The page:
Innovation has gained a sort-of mystical aura in our world. Move fast and break stuff. We recognize and lionize innovators in just about every way possible. The result is a general attitude of innovate or die—if you cannot innovate, then you will not progress in your career or life. Maybe it’s time to take a step back and bust some of the innovation myths created by this near idolization of innovation.
You can’t innovate where you are. Reality: innovation is not tied to a particular place and time. “But I work for an enterprise that only uses vendor gear… Maybe if I worked for a vendor, or was deeply involved in open source…” Innovation isn’t just about building new products! You can innovate by designing a simpler network that meets business needs, or by working with your vendor on testing a potential new product. Ninety percent of innovation is just paying attention to problems, along with a sense of what is “too complex,” or where things might be easier.
You don’t work in open source or open standards? That’s not your company’s problem, that’s your problem. Get involved. It’s not just about protocols, anyway. What about certifications, training, and the many other areas of life in information technology? Just because you’re in IT doesn’t mean you have to only invent new technologies.
Innovation must be pursued—it doesn’t “just happen.” We often tell ourselves stories about innovation that imply it “is the kind of thing we can accomplish with a structured, linear process.” The truth is the process of innovation is unpredictable and messy. Why, then, do we tell innovation stories that sound so purposeful and linear?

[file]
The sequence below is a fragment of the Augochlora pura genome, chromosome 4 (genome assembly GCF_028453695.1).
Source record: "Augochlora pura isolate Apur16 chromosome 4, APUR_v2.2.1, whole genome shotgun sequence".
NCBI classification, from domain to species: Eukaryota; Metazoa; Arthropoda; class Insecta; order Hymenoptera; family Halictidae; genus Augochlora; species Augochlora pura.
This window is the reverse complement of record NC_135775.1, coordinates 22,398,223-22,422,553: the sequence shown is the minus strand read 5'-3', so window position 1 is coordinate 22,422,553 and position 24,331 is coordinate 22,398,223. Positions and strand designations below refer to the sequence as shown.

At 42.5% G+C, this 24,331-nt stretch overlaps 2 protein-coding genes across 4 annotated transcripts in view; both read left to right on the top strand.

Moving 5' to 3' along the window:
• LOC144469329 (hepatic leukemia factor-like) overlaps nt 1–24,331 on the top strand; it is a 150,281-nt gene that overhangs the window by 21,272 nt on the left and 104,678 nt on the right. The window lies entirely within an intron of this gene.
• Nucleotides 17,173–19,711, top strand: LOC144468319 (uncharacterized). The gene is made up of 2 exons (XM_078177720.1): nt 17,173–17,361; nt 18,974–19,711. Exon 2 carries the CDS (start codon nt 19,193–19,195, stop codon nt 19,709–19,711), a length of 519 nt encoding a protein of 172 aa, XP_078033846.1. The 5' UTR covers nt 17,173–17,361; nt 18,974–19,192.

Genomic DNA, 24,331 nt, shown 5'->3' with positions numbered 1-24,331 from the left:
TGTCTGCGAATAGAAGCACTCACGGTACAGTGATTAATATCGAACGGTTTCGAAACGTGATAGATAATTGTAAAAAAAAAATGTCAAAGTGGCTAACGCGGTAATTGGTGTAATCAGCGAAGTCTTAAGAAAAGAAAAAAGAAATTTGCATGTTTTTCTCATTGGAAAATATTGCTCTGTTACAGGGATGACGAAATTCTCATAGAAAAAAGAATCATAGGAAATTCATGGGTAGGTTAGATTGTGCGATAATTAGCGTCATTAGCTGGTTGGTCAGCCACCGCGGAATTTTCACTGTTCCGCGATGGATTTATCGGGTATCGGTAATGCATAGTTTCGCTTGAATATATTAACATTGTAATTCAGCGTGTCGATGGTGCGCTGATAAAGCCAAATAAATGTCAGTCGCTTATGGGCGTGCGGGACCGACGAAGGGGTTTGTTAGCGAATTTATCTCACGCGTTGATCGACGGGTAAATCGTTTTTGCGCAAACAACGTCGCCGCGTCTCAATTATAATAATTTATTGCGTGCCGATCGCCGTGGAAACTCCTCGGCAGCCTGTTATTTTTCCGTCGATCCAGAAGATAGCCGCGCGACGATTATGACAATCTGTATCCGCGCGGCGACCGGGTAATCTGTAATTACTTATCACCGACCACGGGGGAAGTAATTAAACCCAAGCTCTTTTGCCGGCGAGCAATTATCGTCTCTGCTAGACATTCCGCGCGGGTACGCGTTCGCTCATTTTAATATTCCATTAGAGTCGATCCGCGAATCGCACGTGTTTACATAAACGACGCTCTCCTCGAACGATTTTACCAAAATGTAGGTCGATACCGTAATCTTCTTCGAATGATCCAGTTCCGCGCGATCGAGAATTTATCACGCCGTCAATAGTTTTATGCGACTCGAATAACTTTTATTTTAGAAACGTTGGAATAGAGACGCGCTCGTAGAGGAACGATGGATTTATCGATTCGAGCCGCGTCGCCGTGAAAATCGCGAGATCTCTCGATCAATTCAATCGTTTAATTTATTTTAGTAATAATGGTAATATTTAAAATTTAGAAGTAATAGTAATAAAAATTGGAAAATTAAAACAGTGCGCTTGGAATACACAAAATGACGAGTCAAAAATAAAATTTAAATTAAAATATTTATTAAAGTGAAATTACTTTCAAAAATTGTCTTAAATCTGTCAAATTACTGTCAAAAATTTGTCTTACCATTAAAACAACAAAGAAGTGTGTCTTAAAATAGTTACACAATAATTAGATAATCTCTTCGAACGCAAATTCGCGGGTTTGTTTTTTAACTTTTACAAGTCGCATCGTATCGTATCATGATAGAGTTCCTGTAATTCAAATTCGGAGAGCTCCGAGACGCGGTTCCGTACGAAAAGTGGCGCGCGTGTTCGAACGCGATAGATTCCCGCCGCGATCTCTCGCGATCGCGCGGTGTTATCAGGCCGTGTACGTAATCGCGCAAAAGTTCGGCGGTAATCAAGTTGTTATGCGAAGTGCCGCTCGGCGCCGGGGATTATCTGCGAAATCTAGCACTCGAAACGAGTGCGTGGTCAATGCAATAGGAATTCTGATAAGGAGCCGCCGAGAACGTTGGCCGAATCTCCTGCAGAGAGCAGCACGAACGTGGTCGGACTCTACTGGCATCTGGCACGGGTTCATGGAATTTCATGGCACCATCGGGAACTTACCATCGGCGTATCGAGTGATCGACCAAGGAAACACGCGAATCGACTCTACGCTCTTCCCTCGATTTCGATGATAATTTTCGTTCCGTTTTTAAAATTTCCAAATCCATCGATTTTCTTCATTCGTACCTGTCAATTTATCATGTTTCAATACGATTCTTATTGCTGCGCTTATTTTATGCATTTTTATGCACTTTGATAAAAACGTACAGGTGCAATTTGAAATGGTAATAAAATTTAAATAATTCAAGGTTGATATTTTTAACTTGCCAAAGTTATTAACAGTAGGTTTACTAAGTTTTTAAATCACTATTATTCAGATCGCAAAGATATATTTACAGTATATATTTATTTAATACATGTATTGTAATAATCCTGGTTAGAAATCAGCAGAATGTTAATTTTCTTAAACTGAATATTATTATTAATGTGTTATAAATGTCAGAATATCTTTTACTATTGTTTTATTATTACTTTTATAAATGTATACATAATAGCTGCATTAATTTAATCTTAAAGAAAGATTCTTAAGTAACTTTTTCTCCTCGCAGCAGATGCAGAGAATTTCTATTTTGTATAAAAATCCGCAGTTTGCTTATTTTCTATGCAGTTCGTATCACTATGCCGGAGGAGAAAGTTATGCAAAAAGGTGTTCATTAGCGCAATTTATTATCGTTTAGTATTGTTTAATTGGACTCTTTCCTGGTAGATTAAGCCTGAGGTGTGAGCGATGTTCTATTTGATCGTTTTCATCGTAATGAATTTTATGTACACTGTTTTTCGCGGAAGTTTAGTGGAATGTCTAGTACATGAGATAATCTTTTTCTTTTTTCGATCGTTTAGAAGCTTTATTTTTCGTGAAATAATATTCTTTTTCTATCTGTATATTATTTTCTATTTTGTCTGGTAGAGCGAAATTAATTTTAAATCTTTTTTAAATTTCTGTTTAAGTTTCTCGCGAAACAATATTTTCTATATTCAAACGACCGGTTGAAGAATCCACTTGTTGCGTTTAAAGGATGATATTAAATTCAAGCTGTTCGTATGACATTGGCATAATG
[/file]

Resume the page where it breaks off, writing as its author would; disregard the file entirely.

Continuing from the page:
That’s the nature of good storytelling. It takes a naturally scattered collection of moments and puts them neatly into a beginning, middle, and end. It smoothes out all the rough patches and makes a result seem inevitable from the start, despite whatever moments of uncertainty, panic, even despair we experienced along the way.
Innovation just happens. Either the inspiration just strikes, or it doesn’t, right? You’re just walking along one day and some really innovative idea just jumps out at you. You’re struck by lightning, as it were. This is the opposite of the previous myth, and just as wrong in the other direction.
Innovation requires patience. According to Keith’s Law, any externally obvious improvement in a product is really the result of a large number of smaller changes hidden within the abstraction of the system itself. Innovation is a series of discoveries over months and even years. Innovations are gradual, incremental, and collective—over time.
Innovation often involves combining existing components. If you don’t know what’s already in the field (and usefully adjacent fields), you won’t be able to innovate. Innovation, then, requires a lot of knowledge across a number of subject areas. You have to work to learn to innovate—you can’t fake this.
Innovation often involves a group of people, rather than lone actors. We often emphasize lone actors, but they rarely work alone. To innovate, you have to inteniontally embed yourself in a community with a history of innovation, or build such a community yourself.
Innovation must take place in an environment where failure is seen as a good thing (at least your were trying) rather than a bad one.
Innovative ideas don’t need to be sold. Really? Then let’s look at Qiubi, which “failed after only 7 months of operation and after having received $2 billion in backing from big industry players.” The idea might have been good, but it didn’t catch on. The idea that you can “build a better mousetrap” and “the world will beat a path to your door,” just isn’t true, and it never has been.
The bootom line is…Innovation does require a lot of hard work. You have to prepare your mind, learn to look for problems that can be solved in novel ways, be inquisitive enough to ask why, and if there is a better way, stubborn enough to keep trying, and confident enough to sell your innovation to others. But you can innovate where you are—to believe otherwise is a myth.